There is a new city where no one lives, this is a city for technology and its development. The city is modelled on the real city of Rock Hill, South Carolina and is designed to allow the modelling new technologies without affecting anyone. This city will allow the development of smart technology based upon existing infrastructure. This ghost town is billed as the “largest scale testing and evaluation center (sic) in the world”. It will allow the development of new renewable technologies, smart grids, telecoms, resource development such as desalinisation and intelligent transport systems. This will be a real city that allows simulations and technology to be proven before being allowed out of the lab. A real city without a general population. For further information see the CITE web site.
The University College London (UCL) has created an urban lab. It is researching the future of urban environments and the rise of the “smart city”. They have being considering the impact of smart cities and what the term actually means. There are multiple aspects to the term and it can have many meanings. Smart cities are new and evolving and as a result are being defined in various ways. Whether this be from technology perspective or a social perspective: smart cities cannot be defined clearly yet. There are potential risks around constant citizen monitoring and tracking for example. This Urban Pamphleteer link has a report exploring some themes. One comment from it is from urban-social thinker Richard Sennett who has spoken out against what he calls the ‘stupefying smart city’ where there is an overabundance of new techno-informational tools. These tools are used for surveillance, connection, mobility, and exchange and have a deadening rather than liberating effect on everyday urban life. The discussions look at openness and access to information. Another idea to emerge is to build in some “slowness” where places are dedicated to escaping from the increasingly accelerating pace of life.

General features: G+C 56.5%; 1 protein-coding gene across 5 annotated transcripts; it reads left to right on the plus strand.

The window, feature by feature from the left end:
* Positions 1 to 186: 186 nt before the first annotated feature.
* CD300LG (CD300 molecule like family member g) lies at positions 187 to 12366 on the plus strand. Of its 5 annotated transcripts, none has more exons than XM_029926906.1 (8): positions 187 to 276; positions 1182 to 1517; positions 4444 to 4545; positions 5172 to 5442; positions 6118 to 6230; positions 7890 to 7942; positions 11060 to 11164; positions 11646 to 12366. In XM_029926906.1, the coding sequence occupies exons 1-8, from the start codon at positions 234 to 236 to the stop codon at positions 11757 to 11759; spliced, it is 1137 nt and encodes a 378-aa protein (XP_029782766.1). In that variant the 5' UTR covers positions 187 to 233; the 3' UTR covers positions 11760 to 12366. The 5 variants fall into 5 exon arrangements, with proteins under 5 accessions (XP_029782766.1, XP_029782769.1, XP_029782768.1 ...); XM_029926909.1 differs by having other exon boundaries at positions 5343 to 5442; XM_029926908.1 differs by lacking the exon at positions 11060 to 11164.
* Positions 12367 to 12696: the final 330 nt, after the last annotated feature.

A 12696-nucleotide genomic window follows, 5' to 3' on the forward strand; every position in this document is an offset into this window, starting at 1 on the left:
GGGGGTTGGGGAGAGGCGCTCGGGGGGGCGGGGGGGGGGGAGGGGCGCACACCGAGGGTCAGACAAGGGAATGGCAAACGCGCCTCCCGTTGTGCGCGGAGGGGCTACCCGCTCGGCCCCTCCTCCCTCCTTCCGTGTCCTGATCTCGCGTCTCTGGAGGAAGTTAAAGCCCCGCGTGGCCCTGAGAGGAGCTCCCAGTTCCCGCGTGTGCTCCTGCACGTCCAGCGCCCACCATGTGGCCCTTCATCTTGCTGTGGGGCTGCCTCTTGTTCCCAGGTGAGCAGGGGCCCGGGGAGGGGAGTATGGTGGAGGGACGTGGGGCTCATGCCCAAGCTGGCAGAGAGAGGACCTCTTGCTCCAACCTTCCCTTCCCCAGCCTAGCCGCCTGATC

Will smart cities have traditional values as well: space for walking and relaxing? There are ideas about smart-energy and other smart-systems. In the UK, Glasgow in Scotland has multi-million pounds of investment in a smart-city project. The focus is generally on technology though. The technology must be considered in context of society and the benefits or otherwise that it may bring.